THE CHAIRMAN'S ANNUAL REPORT.
This report opens with a reference to the increased prevalence
of scarlet fever in the closing months of 1890, which,
although not equalling in combined suddenness and severity the
outbreak in the autumn of 1887, was nevertheless such as, at one
time, to give the Managers concern as to whether the normal
accommodation at their disposal would be adequate to the occasion.
Happily the new Small-pox Hut Hospital at Darenth—previously
unused—was available in aid of the London Hospitals, and by its
appropriation for the reception of convalescing patients, the
difficulty was fully met, at an expenditure much less than would
have been incurred had it been necessary to erect temporary huts as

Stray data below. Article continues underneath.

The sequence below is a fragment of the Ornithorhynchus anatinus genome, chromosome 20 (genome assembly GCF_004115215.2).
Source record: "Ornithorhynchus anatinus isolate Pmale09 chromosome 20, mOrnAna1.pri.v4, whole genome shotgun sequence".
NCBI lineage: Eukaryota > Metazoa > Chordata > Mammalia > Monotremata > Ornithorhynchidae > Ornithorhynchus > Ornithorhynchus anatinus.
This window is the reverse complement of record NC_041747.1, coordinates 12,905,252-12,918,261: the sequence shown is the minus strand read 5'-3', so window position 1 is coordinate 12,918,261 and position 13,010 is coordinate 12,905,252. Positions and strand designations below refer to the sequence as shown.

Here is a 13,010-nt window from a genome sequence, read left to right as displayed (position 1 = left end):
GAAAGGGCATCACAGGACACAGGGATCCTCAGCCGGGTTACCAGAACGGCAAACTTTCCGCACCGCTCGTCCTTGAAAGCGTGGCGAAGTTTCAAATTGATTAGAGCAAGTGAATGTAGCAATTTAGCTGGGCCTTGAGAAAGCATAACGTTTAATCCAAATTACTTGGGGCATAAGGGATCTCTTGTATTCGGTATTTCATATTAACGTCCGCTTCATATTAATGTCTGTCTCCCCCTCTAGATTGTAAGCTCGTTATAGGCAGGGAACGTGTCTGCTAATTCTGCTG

in 1887. The emergency, however, was not so great, for the largest
number of scarlet fever patients under treatment at one time was
2071, against 2611 in 1887'—that being the highest number on
record. The question whether the numbers in 1887 will ever again
be attained is considered. On the one hand it is assumed that the
objections of parents to the removal of their children to hospital
will become less year by year, and therefore a larger proportion of
cases will be admitted; on the other hand it is pointed out that
the prompt isolation of the sick thereby brought about, by reducing
the number of centres of infection, ought at no distant date to
result in a diminution of the disease, the deaths from which have
steadily declined for years past, and so many as 510 out of a total
of 876 having occurred in the Board's hospitals last year.
" Whichever of these two influences may ultimately predominate,
the fact in the meantime remains, that each succeeding autumn
witnesses the necessity of permanent relief being afforded to
the Eastern Hospital, as recommended by the ' Royal Commission
on Infectious Hospitals,' in 1882."
The hospital accommodation at the disposal of the Managers,
with present distribution of beds to the various diseases, is as